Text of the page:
New (EMEA) Research on the adoption of Thin Client

The Register has published the results of a survey of IT Professionals on their use of Thin Clients. The survey was sponsored by Dell. 

With conversations around end user computing dominated by highly desirable mobile technology, it’s easy to overlook the potential of thin client hardware. Deployed in the right way to the right types of user, however, far from being the compromise option, thin client devices can enhance the user’s overall experience. While the majority see a role for such technology, legacy perceptions can be an impediment to adoption.

The virtualisation option, and particularly the use of hardware-based thin clients in that context, was the subject of a recent Reg reader survey. From this we learned that over their many years of existence, thin client devices have found their place in many environments.


Relevant types of users and use cases called out in relation to this (in respondents' own words) include:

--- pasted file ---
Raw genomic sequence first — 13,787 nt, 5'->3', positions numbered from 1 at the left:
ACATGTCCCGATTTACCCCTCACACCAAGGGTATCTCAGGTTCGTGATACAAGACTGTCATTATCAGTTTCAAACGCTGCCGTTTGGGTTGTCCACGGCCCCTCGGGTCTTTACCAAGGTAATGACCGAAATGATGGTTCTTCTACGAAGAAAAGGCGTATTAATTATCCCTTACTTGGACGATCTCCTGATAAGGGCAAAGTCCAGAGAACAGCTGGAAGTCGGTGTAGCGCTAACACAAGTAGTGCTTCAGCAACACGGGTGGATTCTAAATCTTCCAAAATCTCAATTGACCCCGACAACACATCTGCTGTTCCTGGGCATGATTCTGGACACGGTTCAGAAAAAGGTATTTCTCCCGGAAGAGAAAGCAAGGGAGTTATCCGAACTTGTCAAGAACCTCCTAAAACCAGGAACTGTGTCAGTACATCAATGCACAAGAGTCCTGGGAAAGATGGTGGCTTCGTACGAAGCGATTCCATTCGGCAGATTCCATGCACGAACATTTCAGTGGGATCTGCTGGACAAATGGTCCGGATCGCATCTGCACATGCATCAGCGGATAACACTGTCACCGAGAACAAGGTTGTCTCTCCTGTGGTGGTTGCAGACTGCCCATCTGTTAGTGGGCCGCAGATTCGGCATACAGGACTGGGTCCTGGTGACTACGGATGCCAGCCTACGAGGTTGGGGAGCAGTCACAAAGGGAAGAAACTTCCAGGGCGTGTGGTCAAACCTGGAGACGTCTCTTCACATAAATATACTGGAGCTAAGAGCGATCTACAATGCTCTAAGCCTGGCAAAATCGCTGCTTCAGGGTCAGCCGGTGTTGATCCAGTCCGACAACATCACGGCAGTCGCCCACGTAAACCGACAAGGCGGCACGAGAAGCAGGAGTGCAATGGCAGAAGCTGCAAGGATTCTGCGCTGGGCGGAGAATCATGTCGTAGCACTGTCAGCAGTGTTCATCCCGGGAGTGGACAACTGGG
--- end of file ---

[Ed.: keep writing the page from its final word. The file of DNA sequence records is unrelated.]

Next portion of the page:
"Office administration staff."

"Operational and managerial staff using office or web based applications."

"General business users, help desk or call centre agents, and anyone else who needs a moderate and consistent set of applications."

The theme coming through here is the acknowledged role of thin clients in meeting the needs of employees with relatively undemanding application requirements. For users who spend most of their time accessing server or cloud based business applications, or performing lightweight tasks with Microsoft Office (email, word processing, etc), there's a good case for virtualising and centralising their Windows environment.

Apart from the management and support benefits of reducing complexity on the user's desk, doing away with the local "C: Drive" as part of the centralisation process also removes a security headache. With this in mind, it's not surprising to see users who frequently access sensitive or valuable data being identified as potential targets for thin client deployments. Examples here include:

"Senior management."

"Admin staff using sensitive data."

"Software development contractors so the source doesn't leave the organisation's core servers."

Then sticking with the theme of risk management, another potential benefit comes to the fore:

"Thin clients in a DR scenario."

What this comment is getting at is that it's a lot quicker and easier to get users up and running again if their desktops reside on a server independently of physical devices.

More at the source:


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